Copyright © 2010 by American Society of Mechanical Engineers
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Figure 2

The NOCSAE linear drop test setup for all required impact locations (28)

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Figure 3

Testable locations (shown in light gray) for the current and proposed NOCSAE standards

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Figure 4

Impact location bins based on azimuth (left) and elevation (right) (30)

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Figure 1

Sketch of linear impactor test apparatus (15)

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Figure 5

CG resultant and CG projection for an in vivo rear location football impact

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Figure 6

Schematics of second-order (top) and third-order (bottom) mass-spring-damper models. The head/neck unit (M) is connected to a rigid body by springs (K,K1,K2) and a damper (B).

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Figure 7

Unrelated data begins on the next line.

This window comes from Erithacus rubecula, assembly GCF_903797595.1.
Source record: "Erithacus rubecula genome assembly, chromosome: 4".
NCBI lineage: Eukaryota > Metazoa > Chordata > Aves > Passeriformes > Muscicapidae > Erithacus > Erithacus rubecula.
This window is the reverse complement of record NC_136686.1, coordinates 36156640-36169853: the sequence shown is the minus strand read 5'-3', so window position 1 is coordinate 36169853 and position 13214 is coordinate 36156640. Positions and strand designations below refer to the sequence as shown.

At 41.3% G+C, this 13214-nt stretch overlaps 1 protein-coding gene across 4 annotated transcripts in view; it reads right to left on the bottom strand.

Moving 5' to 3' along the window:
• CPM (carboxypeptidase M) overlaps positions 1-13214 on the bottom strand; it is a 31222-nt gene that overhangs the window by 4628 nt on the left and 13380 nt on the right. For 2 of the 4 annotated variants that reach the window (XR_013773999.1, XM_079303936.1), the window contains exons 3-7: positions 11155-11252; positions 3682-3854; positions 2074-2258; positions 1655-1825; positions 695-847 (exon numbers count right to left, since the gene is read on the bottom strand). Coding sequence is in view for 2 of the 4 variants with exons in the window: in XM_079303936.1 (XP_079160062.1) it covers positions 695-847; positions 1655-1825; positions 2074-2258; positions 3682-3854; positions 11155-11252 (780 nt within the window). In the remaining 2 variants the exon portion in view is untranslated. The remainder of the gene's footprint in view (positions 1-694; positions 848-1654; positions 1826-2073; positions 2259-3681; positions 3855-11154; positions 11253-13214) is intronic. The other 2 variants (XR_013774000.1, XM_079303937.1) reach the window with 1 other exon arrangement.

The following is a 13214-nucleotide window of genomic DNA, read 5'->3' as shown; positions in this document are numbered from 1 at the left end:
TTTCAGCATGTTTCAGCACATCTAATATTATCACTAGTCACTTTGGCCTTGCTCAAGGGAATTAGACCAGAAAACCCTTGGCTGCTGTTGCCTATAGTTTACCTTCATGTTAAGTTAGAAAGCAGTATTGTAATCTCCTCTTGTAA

Heat maps showing the concentration of impacts on the head surface: panel (a) contains data in the 0–200 GSI bin, panel (b) contains data in the 201–400 GSI bin, panel (c) contains data in the 401–600 GSI bin, and panel (d) contains GSI greater than 600

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Figure 8

Best fit exponential regressions of LI velocity versus GSI for all five impact locations. r2 values and regression parameters are given in Table 2.

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Figure 9

LI velocity versus GSI for rear location LI impacts (shown as circles). The best fit exponential regression for this location was GSI=7.31e0.46 (r2=0.95, dashed line). Solid lines highlight the 95th, 99th, and 99.9th percentile of in vivo impacts to the rear azimuth region, excluding impacts to the Q4 elevation region (top of the head).

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Figure 10

Mean values for each model parameter (Tw,ξ,Tp,Tz) grouped by impact type. Errorbars are ±1 SD. P-values for each one-way analysis of variance are shown.